Aifa is accusing the major high-street banks of trying to derail an agreement on Financial Services Compensation Scheme funding by fiercely lobbying the Treasury.
Aifa director general Chris Cummings says heavy pressure is being applied on the Treasury by the major banks which are worried the funding review will force them to subsidise other sectors, such as advisers.
There is thought to be growing consensus among industry trade bodies for a combination of two of the four options set out in last March’s FSA discussion paper.
The combination is aimed at allaying the fears of the Association of British Insurers and the Investment Management Association about any adverse effect on their members while dramatically reducing the burden on the adviser community with a level of cross-subsidy.
But Cummings says the big banks are still unhappy with this compromise and are working hard behind the scenes to scupper the plans.
In its March discussion paper, the FSA said it supported option B, which is favoured by Aifa and the FSCS, which would effectively see providers and banks cross-subsidising advisers according to product class, but is now thought to support the combination approach.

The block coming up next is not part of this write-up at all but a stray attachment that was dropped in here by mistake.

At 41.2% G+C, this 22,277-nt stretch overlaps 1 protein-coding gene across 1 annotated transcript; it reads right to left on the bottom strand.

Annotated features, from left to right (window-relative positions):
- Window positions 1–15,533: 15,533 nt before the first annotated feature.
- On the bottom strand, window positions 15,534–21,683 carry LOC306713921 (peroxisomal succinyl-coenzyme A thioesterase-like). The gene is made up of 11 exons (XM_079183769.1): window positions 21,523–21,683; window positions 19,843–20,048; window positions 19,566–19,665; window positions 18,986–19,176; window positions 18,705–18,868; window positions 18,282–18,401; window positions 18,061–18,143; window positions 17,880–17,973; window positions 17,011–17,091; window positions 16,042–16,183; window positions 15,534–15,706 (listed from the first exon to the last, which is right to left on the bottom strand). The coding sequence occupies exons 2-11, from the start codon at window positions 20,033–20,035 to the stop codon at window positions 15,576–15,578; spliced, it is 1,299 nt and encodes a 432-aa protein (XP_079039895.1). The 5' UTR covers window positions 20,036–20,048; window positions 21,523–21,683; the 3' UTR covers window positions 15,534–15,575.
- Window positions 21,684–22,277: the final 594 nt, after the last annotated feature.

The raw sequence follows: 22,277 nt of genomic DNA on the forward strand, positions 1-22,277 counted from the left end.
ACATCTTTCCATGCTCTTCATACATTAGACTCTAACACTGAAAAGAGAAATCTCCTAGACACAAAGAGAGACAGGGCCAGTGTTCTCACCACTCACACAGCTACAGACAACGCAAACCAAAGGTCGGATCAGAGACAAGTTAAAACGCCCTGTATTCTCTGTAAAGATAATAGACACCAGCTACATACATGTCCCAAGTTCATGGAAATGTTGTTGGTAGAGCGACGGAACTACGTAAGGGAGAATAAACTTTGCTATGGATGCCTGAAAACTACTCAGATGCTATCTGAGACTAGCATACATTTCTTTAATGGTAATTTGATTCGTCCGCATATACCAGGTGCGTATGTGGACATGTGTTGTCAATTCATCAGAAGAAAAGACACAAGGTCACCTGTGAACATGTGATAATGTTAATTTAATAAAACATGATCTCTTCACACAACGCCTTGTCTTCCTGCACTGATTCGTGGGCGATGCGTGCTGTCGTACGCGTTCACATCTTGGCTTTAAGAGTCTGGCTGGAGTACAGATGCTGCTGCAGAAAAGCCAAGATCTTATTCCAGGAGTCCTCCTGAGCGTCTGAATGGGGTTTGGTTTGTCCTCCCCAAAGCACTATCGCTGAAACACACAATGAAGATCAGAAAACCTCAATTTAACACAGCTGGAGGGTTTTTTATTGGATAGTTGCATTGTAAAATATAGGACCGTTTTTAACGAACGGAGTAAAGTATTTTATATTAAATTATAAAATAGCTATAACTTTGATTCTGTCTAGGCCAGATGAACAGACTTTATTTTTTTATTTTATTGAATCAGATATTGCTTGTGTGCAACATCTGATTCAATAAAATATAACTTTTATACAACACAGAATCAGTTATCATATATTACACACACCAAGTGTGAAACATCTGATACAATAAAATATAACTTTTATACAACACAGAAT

A decision could be made this month after the regulator’s board meeting which will be followed by a consultation paper.
Cummings says: “There is a danger that strong lobbying of the Treasury from the big banks could derail the hard work that has been taking place between various trade bodies to ensure the tremendous FSCS funding burden placed on advisers is reduced.”
British Bankers’ Association director of wholesale markets Alex Merriman says: “There is no moral justification for a change in the status quo. Our members should have a responsibility for our own sector but not to underwrite failings elsewhere.”